Jenny's Reviews > Always a Witch

Always a Witch by Carolyn MacCullough
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's review
Nov 16, 2011

really liked it

Always a Witch is an extremely well-executed sequel, delving us deeper into Tamsin’s world and the ever-shifting history of the war between her family and the Knights while augmenting the magical and emotional elements beyond what we experienced in book one. For those of us who read Once A Witch months before finally making our way to the sequel, Ms. MacCullough does a beautiful job of working details from the previous book into the narrative flow without it being blatantly obvious we’re being given a summary of a book we’ve already read, highlighting the most important parts for us so that our enjoyment of this second installment is at its highest. We are immediately tossed into the middle of magic, time travel, murder, and sacrifice, side by side with a young woman who is so much more than her Talent would define her as.

Tamsin is someone we instantaneously connected with in the first book, her outcast status amidst those who should have accepted her unconditionally making us defensive and protective of her as we all struggled to find footing when her world was turned upside down. Now, as perhaps the most powerful witch in her family, we find Tamsin to be much the same girl, her newfound Talent not robbing her of any of the traits we loved so much initially. She’s fiercely loyal to her family despite her lingering hurt over their deliberate withholding of information that would have changed her entire life had she known about it earlier, Traveling alone to the past to single-handedly save the Greene family past, present, and future. She stays cool and collected in the face of the horrors her family’s enemy proves capable of, always thinking, always planning, and always protecting friend and foe alike.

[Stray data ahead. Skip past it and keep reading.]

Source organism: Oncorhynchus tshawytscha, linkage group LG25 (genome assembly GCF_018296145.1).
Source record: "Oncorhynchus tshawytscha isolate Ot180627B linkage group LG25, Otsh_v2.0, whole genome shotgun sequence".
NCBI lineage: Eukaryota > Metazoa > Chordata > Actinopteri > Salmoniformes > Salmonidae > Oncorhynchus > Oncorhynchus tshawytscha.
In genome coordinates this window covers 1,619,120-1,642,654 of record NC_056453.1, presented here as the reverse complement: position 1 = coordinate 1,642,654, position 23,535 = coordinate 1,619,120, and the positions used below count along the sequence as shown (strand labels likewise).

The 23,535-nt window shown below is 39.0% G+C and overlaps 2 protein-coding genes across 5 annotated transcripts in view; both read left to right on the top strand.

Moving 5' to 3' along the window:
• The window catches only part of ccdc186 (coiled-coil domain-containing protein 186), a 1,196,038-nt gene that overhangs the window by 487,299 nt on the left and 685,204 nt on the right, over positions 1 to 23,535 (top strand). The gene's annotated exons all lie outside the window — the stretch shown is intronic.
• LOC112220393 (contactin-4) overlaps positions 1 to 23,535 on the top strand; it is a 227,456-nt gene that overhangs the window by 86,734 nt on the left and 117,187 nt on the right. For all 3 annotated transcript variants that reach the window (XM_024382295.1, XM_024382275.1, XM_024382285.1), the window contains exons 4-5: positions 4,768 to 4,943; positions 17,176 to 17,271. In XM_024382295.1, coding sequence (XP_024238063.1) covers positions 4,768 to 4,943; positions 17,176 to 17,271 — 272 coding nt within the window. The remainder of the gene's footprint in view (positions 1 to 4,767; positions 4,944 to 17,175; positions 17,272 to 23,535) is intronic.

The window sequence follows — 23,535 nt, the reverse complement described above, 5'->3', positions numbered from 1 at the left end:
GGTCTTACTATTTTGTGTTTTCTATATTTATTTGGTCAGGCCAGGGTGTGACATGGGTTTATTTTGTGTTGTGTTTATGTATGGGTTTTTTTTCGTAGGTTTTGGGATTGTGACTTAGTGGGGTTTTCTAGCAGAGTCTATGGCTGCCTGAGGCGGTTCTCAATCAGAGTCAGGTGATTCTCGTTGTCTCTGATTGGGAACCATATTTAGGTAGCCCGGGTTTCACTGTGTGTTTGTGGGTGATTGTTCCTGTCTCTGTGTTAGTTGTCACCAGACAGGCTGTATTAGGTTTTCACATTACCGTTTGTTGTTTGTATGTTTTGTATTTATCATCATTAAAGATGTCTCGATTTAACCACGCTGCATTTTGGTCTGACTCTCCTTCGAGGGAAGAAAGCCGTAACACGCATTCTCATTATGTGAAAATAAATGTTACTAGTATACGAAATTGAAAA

One of the most enjoyable aspects of this series is the lack of an all-consuming romance. Tamsin’s relationship with Gabriel is solid, the drama stemming not from conflicted feelings or the addition of a new romantic player, but rather from some rather extraordinary tests that prove how deep their loyalty to one another runs. Their connection is very much secondary to challenges Tamsin faces as a maid in the Knight household, allowing us a respite from teenage angst as our focus remains unwavering on how Tamsin is going to wield the pen that will rewrite the history of her family. A beautifully unexpected twist awaits us at the end, one that answers some of the whys of her family’s behavior from the beginning but leaves us taken aback nonetheless, and we walk away from this read infinitely proud of a young woman we’ve learned never to underestimate in the two books we’ve spent with her.

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